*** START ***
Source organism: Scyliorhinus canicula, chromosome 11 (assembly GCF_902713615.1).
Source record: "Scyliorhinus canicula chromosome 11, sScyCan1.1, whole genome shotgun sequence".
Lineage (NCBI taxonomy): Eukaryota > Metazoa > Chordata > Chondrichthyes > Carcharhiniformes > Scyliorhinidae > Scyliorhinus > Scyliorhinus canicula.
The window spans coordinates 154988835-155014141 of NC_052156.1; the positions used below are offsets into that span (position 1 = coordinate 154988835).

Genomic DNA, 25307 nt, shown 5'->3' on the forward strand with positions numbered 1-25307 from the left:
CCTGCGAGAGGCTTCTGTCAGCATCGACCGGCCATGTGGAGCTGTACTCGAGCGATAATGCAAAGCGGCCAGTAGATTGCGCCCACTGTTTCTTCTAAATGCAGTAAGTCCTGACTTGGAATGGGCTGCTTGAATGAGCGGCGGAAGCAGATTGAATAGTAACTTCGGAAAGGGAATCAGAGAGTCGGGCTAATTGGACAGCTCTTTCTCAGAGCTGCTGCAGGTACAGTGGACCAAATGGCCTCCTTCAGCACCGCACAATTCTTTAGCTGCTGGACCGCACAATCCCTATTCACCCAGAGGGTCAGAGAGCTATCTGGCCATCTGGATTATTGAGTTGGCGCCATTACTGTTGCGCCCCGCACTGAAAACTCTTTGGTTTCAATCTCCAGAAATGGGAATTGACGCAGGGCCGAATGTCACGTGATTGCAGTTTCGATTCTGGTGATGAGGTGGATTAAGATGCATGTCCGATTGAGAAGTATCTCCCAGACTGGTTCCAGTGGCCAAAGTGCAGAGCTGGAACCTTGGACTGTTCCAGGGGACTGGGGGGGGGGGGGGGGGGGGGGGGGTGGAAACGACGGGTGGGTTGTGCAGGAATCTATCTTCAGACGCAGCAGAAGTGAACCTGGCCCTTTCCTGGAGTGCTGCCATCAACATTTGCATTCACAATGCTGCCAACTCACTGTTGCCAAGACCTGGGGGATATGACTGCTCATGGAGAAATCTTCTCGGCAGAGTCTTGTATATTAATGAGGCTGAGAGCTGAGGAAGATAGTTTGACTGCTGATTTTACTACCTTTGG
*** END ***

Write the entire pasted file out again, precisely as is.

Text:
Source organism: Scyliorhinus canicula, chromosome 11 (assembly GCF_902713615.1).
Source record: "Scyliorhinus canicula chromosome 11, sScyCan1.1, whole genome shotgun sequence".
Lineage (NCBI taxonomy): Eukaryota > Metazoa > Chordata > Chondrichthyes > Carcharhiniformes > Scyliorhinidae > Scyliorhinus > Scyliorhinus canicula.
The window spans coordinates 154988835-155014141 of NC_052156.1; the positions used below are offsets into that span (position 1 = coordinate 154988835).

Genomic DNA, 25307 nt, shown 5'->3' on the forward strand with positions numbered 1-25307 from the left:
CCTGCGAGAGGCTTCTGTCAGCATCGACCGGCCATGTGGAGCTGTACTCGAGCGATAATGCAAAGCGGCCAGTAGATTGCGCCCACTGTTTCTTCTAAATGCAGTAAGTCCTGACTTGGAATGGGCTGCTTGAATGAGCGGCGGAAGCAGATTGAATAGTAACTTCGGAAAGGGAATCAGAGAGTCGGGCTAATTGGACAGCTCTTTCTCAGAGCTGCTGCAGGTACAGTGGACCAAATGGCCTCCTTCAGCACCGCACAATTCTTTAGCTGCTGGACCGCACAATCCCTATTCACCCAGAGGGTCAGAGAGCTATCTGGCCATCTGGATTATTGAGTTGGCGCCATTACTGTTGCGCCCCGCACTGAAAACTCTTTGGTTTCAATCTCCAGAAATGGGAATTGACGCAGGGCCGAATGTCACGTGATTGCAGTTTCGATTCTGGTGATGAGGTGGATTAAGATGCATGTCCGATTGAGAAGTATCTCCCAGACTGGTTCCAGTGGCCAAAGTGCAGAGCTGGAACCTTGGACTGTTCCAGGGGACTGGGGGGGGGGGGGGGGGGGGGGGGGTGGAAACGACGGGTGGGTTGTGCAGGAATCTATCTTCAGACGCAGCAGAAGTGAACCTGGCCCTTTCCTGGAGTGCTGCCATCAACATTTGCATTCACAATGCTGCCAACTCACTGTTGCCAAGACCTGGGGGATATGACTGCTCATGGAGAAATCTTCTCGGCAGAGTCTTGTATATTAATGAGGCTGAGAGCTGAGGAAGATAGTTTGACTGCTGATTTTACTACCTTTGG